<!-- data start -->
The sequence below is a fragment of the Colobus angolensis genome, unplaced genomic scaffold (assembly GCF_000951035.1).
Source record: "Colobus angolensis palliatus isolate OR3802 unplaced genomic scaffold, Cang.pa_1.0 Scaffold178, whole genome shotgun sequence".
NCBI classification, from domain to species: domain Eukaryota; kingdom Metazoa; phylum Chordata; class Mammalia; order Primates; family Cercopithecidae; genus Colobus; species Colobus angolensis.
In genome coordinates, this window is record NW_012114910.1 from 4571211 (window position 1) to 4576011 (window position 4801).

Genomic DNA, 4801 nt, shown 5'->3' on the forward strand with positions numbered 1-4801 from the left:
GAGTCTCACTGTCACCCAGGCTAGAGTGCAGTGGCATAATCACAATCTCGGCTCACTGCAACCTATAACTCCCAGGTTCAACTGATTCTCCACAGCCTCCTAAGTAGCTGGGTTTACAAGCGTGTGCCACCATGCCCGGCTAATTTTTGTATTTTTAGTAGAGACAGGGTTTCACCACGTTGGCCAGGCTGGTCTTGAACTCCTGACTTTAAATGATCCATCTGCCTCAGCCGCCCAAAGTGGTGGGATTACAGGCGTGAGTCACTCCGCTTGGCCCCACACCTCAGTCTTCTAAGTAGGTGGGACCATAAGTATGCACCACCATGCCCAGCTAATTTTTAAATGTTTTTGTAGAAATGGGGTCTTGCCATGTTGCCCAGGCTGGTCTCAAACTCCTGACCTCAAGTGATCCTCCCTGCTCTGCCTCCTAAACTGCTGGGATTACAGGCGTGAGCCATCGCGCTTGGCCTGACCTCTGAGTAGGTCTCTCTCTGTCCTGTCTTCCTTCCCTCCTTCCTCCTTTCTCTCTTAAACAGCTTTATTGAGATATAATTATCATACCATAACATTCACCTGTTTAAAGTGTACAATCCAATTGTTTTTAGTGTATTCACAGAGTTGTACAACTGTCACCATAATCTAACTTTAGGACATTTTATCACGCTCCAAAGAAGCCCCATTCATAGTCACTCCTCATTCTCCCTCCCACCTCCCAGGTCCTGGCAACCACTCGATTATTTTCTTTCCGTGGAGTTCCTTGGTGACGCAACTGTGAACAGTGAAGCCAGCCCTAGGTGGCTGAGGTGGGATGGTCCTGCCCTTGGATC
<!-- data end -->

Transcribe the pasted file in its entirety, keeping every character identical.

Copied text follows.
The sequence below is a fragment of the Colobus angolensis genome, unplaced genomic scaffold (assembly GCF_000951035.1).
Source record: "Colobus angolensis palliatus isolate OR3802 unplaced genomic scaffold, Cang.pa_1.0 Scaffold178, whole genome shotgun sequence".
NCBI classification, from domain to species: domain Eukaryota; kingdom Metazoa; phylum Chordata; class Mammalia; order Primates; family Cercopithecidae; genus Colobus; species Colobus angolensis.
In genome coordinates, this window is record NW_012114910.1 from 4571211 (window position 1) to 4576011 (window position 4801).

Genomic DNA, 4801 nt, shown 5'->3' on the forward strand with positions numbered 1-4801 from the left:
GAGTCTCACTGTCACCCAGGCTAGAGTGCAGTGGCATAATCACAATCTCGGCTCACTGCAACCTATAACTCCCAGGTTCAACTGATTCTCCACAGCCTCCTAAGTAGCTGGGTTTACAAGCGTGTGCCACCATGCCCGGCTAATTTTTGTATTTTTAGTAGAGACAGGGTTTCACCACGTTGGCCAGGCTGGTCTTGAACTCCTGACTTTAAATGATCCATCTGCCTCAGCCGCCCAAAGTGGTGGGATTACAGGCGTGAGTCACTCCGCTTGGCCCCACACCTCAGTCTTCTAAGTAGGTGGGACCATAAGTATGCACCACCATGCCCAGCTAATTTTTAAATGTTTTTGTAGAAATGGGGTCTTGCCATGTTGCCCAGGCTGGTCTCAAACTCCTGACCTCAAGTGATCCTCCCTGCTCTGCCTCCTAAACTGCTGGGATTACAGGCGTGAGCCATCGCGCTTGGCCTGACCTCTGAGTAGGTCTCTCTCTGTCCTGTCTTCCTTCCCTCCTTCCTCCTTTCTCTCTTAAACAGCTTTATTGAGATATAATTATCATACCATAACATTCACCTGTTTAAAGTGTACAATCCAATTGTTTTTAGTGTATTCACAGAGTTGTACAACTGTCACCATAATCTAACTTTAGGACATTTTATCACGCTCCAAAGAAGCCCCATTCATAGTCACTCCTCATTCTCCCTCCCACCTCCCAGGTCCTGGCAACCACTCGATTATTTTCTTTCCGTGGAGTTCCTTGGTGACGCAACTGTGAACAGTGAAGCCAGCCCTAGGTGGCTGAGGTGGGATGGTCCTGCCCTTGGATC